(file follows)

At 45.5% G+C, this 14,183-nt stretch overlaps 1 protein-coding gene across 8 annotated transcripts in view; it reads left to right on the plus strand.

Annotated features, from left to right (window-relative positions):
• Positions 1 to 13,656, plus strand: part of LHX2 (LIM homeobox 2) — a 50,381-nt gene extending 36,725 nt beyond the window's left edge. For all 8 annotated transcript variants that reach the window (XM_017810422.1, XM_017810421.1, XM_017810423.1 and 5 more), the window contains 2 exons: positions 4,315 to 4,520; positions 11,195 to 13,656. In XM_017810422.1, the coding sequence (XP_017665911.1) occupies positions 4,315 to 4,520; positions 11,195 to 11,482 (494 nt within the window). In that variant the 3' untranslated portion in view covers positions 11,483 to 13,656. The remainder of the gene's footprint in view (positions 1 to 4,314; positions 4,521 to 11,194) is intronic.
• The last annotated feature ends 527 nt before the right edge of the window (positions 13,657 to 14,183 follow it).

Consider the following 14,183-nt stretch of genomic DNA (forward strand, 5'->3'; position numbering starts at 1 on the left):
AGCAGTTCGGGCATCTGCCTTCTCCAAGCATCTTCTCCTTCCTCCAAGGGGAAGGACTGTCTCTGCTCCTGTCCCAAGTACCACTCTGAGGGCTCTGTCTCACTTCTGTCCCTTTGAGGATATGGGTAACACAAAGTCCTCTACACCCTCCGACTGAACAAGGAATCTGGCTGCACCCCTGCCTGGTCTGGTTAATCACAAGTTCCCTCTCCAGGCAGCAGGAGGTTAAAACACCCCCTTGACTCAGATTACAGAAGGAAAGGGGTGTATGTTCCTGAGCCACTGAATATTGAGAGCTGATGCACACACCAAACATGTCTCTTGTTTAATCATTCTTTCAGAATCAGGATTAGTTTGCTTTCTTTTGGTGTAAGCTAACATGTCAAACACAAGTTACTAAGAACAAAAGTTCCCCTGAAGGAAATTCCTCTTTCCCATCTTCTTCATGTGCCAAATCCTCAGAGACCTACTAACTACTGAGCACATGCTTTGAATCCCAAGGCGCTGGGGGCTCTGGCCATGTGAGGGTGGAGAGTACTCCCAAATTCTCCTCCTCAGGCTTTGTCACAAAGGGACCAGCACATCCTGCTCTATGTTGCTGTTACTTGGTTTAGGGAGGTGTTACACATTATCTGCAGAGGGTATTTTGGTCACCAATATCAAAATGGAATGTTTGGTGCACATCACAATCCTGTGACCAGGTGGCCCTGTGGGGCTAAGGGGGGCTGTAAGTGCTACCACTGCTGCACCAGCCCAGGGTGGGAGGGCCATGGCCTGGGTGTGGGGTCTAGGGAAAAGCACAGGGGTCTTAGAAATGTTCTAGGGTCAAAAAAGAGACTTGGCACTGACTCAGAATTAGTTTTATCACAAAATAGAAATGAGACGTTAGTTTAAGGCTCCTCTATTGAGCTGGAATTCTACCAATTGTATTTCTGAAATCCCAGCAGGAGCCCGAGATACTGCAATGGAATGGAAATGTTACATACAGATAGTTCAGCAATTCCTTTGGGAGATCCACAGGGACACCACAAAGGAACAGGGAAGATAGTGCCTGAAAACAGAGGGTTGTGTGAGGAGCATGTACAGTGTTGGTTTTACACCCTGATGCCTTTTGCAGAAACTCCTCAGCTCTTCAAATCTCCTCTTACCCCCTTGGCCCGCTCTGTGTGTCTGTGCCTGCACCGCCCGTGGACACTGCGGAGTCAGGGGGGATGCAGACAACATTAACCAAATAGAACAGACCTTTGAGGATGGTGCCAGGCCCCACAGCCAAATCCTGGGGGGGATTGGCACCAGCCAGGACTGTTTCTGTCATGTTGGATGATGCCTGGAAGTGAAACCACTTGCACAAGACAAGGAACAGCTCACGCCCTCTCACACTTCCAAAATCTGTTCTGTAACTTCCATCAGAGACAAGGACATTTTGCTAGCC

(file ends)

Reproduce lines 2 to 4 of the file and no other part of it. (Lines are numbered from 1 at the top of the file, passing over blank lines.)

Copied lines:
Annotated features, from left to right (window-relative positions):
• Positions 1 to 13,656, plus strand: part of LHX2 (LIM homeobox 2) — a 50,381-nt gene extending 36,725 nt beyond the window's left edge. For all 8 annotated transcript variants that reach the window (XM_017810422.1, XM_017810421.1, XM_017810423.1 and 5 more), the window contains 2 exons: positions 4,315 to 4,520; positions 11,195 to 13,656. In XM_017810422.1, the coding sequence (XP_017665911.1) occupies positions 4,315 to 4,520; positions 11,195 to 11,482 (494 nt within the window). In that variant the 3' untranslated portion in view covers positions 11,483 to 13,656. The remainder of the gene's footprint in view (positions 1 to 4,314; positions 4,521 to 11,194) is intronic.
• The last annotated feature ends 527 nt before the right edge of the window (positions 13,657 to 14,183 follow it).